Critigen was involved in a detailed spatial analysis project for the City of Denver regarding zoning for solar energy. The city is working on a new zoning code, and was interested in what way they should mandate solar easements and solar rights to protect a homeowners access to solar power. The city was concerned about taking the right zoning approach in order to ensure that each home has equitable access to at least 500 s.f. unobstructed space for solar.
The idea was to look closely at how much sun is needed on a rooftop to generate and offset energy costs by 75%. The analysis involved annual solar access, the hours of solar in the winter, and the solar impact from neighboring homes. Between a few different solar zoning options, Critigen was able to prove scientifically the benefits of different approaches.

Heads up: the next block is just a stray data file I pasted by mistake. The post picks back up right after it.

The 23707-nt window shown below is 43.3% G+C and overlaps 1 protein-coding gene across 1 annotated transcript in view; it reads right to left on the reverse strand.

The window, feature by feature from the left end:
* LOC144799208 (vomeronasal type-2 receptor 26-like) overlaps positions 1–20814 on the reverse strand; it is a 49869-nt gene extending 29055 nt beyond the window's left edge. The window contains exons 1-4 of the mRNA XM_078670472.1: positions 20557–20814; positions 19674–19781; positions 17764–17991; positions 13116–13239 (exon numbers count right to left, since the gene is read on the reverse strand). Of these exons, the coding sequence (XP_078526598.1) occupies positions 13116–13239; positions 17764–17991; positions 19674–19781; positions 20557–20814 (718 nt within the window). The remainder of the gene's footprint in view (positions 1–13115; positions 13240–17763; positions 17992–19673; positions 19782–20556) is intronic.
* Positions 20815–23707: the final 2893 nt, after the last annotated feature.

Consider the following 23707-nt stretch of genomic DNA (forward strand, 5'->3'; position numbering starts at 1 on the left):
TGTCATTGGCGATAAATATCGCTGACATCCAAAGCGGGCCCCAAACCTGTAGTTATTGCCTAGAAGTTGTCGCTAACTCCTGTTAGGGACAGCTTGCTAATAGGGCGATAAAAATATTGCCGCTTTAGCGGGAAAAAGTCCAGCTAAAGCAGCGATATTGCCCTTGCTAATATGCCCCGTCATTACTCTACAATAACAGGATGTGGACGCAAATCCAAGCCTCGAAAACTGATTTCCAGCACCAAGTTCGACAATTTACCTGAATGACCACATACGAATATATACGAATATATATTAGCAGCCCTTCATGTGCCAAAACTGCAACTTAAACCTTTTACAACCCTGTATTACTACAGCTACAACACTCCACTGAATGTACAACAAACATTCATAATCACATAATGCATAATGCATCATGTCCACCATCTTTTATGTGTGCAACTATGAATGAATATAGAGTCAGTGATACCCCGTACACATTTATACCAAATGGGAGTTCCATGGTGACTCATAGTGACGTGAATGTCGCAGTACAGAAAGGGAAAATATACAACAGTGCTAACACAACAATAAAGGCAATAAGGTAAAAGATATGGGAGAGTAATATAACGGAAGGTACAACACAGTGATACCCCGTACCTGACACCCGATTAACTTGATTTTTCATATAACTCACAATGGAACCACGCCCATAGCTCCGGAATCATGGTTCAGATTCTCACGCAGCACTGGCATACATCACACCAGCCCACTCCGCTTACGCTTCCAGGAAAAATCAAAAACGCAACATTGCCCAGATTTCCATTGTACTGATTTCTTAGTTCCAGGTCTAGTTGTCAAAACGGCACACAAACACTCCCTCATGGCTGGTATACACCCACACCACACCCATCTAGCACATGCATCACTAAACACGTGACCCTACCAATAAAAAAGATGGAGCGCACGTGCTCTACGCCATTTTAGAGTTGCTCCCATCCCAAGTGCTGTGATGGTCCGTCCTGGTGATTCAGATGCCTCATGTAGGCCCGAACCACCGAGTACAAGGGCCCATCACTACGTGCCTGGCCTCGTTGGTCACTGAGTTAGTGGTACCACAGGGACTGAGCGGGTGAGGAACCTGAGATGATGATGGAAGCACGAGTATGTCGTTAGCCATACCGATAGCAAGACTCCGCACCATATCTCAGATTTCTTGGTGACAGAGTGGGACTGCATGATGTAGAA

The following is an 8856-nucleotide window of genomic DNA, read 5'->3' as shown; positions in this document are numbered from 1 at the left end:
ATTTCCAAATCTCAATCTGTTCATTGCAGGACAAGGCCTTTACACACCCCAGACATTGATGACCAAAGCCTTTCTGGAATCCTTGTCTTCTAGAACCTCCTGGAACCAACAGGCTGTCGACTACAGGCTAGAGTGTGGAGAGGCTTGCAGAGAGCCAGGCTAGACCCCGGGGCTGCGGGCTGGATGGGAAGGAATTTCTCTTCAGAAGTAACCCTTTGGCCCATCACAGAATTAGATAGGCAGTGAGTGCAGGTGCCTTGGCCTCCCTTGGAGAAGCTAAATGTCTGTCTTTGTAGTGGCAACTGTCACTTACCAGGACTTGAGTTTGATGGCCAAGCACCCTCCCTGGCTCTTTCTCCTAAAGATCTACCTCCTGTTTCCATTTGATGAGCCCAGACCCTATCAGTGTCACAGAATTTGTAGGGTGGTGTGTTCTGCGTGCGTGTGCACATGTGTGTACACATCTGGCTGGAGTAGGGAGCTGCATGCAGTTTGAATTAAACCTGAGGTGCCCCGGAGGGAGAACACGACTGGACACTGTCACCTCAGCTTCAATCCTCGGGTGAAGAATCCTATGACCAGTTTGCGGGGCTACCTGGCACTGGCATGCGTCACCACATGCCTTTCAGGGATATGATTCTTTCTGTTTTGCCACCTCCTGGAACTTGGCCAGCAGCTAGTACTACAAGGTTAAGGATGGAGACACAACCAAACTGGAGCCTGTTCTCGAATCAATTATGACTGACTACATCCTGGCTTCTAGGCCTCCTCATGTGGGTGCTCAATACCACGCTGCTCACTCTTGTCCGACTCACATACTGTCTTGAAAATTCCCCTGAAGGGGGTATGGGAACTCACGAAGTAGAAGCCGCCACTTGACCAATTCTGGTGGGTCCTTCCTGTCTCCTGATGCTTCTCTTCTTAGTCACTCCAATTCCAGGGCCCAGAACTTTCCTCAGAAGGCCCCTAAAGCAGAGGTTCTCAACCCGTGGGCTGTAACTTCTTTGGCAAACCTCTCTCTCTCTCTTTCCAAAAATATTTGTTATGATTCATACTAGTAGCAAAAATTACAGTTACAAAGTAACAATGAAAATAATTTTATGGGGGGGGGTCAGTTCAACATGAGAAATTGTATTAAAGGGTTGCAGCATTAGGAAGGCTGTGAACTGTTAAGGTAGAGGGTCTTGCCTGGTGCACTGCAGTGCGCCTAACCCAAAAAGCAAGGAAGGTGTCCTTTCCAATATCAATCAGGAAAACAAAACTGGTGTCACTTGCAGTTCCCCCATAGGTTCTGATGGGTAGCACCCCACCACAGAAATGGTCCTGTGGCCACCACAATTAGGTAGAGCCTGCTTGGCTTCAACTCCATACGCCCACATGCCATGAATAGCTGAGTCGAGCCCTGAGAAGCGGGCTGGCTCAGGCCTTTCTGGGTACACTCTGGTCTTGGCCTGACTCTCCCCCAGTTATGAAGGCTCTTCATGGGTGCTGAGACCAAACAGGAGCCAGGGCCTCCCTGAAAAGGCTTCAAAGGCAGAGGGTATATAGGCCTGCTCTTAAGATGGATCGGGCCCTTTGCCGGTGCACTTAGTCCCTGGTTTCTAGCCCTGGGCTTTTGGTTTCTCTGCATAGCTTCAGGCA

During the presentation, a new solar mapping site for the city of Madison, Wisconsin was demoed, called MadiSun. This new site lets you draw a solar footprint on a roof and to automatically generate details on the amount of energy the panels will generate through every month of the year, the amount of rebates that are available, and then the total costs.
Solar mapping efforts are reaching whole new levels of sophistication, including the automatic generation of 3D models from LiDAR data. The level of details available on the energy calculation side are also being fine tuned with free tools available from the National Renewable Energy Laboratory.